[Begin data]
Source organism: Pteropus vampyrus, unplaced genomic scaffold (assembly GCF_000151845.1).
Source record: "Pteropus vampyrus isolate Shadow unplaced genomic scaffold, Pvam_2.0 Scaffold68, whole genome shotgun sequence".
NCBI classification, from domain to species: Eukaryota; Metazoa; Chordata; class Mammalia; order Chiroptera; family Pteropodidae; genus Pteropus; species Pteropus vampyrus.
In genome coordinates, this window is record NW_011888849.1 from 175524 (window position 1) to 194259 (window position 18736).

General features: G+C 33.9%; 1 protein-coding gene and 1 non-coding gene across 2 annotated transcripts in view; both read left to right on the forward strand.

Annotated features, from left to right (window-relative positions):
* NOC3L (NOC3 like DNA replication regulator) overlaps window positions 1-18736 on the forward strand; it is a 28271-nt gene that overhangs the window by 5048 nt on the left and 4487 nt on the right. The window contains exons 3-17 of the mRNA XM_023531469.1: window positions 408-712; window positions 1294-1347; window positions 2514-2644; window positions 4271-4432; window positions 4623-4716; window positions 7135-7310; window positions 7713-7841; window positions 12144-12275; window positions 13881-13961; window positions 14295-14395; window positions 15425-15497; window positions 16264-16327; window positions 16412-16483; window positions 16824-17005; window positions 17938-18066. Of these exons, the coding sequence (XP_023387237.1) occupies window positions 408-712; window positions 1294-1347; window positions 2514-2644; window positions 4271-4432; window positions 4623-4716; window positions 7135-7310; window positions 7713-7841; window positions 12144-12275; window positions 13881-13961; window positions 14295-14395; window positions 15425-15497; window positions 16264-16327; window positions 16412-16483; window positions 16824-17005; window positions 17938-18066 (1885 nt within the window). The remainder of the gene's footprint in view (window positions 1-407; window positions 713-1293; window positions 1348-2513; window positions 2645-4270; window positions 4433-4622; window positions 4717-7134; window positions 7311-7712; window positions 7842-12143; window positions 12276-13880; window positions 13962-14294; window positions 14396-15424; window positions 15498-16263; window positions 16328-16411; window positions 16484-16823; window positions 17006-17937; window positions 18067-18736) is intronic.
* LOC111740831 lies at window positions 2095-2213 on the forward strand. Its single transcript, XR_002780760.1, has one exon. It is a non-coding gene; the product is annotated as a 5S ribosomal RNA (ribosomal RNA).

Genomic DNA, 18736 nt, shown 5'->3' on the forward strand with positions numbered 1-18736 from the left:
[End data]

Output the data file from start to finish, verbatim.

Source organism: Pteropus vampyrus, unplaced genomic scaffold (assembly GCF_000151845.1).
Source record: "Pteropus vampyrus isolate Shadow unplaced genomic scaffold, Pvam_2.0 Scaffold68, whole genome shotgun sequence".
NCBI classification, from domain to species: Eukaryota; Metazoa; Chordata; class Mammalia; order Chiroptera; family Pteropodidae; genus Pteropus; species Pteropus vampyrus.
In genome coordinates, this window is record NW_011888849.1 from 175524 (window position 1) to 194259 (window position 18736).

General features: G+C 33.9%; 1 protein-coding gene and 1 non-coding gene across 2 annotated transcripts in view; both read left to right on the forward strand.

Annotated features, from left to right (window-relative positions):
* NOC3L (NOC3 like DNA replication regulator) overlaps window positions 1-18736 on the forward strand; it is a 28271-nt gene that overhangs the window by 5048 nt on the left and 4487 nt on the right. The window contains exons 3-17 of the mRNA XM_023531469.1: window positions 408-712; window positions 1294-1347; window positions 2514-2644; window positions 4271-4432; window positions 4623-4716; window positions 7135-7310; window positions 7713-7841; window positions 12144-12275; window positions 13881-13961; window positions 14295-14395; window positions 15425-15497; window positions 16264-16327; window positions 16412-16483; window positions 16824-17005; window positions 17938-18066. Of these exons, the coding sequence (XP_023387237.1) occupies window positions 408-712; window positions 1294-1347; window positions 2514-2644; window positions 4271-4432; window positions 4623-4716; window positions 7135-7310; window positions 7713-7841; window positions 12144-12275; window positions 13881-13961; window positions 14295-14395; window positions 15425-15497; window positions 16264-16327; window positions 16412-16483; window positions 16824-17005; window positions 17938-18066 (1885 nt within the window). The remainder of the gene's footprint in view (window positions 1-407; window positions 713-1293; window positions 1348-2513; window positions 2645-4270; window positions 4433-4622; window positions 4717-7134; window positions 7311-7712; window positions 7842-12143; window positions 12276-13880; window positions 13962-14294; window positions 14396-15424; window positions 15498-16263; window positions 16328-16411; window positions 16484-16823; window positions 17006-17937; window positions 18067-18736) is intronic.
* LOC111740831 lies at window positions 2095-2213 on the forward strand. Its single transcript, XR_002780760.1, has one exon. It is a non-coding gene; the product is annotated as a 5S ribosomal RNA (ribosomal RNA).

Genomic DNA, 18736 nt, shown 5'->3' on the forward strand with positions numbered 1-18736 from the left: